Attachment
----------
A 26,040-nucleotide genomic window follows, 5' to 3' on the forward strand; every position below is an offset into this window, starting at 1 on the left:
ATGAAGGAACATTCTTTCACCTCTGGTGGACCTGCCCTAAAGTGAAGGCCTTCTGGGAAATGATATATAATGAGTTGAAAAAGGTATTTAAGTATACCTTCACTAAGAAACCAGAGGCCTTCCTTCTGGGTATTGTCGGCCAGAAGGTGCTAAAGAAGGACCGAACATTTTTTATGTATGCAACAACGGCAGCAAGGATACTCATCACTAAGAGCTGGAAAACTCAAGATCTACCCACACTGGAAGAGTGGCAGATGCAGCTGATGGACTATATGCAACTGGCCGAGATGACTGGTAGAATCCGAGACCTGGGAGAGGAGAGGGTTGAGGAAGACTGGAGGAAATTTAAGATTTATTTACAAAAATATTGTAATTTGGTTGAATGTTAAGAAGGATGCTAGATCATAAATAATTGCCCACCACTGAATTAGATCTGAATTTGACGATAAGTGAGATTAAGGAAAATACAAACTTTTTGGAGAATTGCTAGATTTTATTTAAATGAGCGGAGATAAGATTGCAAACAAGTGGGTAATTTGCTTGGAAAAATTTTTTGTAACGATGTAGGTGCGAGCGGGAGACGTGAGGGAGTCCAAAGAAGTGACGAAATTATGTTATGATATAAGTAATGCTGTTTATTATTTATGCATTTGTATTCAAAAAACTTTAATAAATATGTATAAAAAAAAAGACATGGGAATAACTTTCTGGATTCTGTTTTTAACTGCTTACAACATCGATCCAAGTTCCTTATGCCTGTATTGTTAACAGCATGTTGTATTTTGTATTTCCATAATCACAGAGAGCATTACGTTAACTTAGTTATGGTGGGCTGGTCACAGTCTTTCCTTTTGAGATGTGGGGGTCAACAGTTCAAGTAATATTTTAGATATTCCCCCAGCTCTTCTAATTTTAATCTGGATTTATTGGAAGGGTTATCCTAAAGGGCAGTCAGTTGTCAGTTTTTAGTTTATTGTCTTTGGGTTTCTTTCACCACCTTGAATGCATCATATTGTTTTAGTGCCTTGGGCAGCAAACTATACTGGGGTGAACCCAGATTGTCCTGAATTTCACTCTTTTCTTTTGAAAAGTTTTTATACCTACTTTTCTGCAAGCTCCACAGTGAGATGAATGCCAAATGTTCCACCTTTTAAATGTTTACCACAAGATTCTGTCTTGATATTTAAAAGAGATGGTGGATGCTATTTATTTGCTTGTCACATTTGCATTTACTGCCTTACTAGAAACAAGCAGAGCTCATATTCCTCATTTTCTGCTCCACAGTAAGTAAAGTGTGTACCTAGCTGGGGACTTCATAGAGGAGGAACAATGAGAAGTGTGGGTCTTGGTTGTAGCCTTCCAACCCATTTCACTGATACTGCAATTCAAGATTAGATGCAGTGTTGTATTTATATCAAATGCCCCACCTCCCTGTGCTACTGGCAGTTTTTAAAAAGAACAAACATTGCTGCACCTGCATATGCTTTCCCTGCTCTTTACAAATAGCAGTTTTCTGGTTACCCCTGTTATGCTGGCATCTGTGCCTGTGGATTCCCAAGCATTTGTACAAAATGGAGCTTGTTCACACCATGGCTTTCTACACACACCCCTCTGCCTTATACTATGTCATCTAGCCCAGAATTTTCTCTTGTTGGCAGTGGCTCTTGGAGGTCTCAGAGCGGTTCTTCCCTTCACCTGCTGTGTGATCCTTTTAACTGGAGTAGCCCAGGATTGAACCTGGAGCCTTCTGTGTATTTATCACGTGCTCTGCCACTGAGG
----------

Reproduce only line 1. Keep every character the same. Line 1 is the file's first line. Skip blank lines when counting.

A 26,040-nucleotide genomic window follows, 5' to 3' on the forward strand; every position below is an offset into this window, starting at 1 on the left: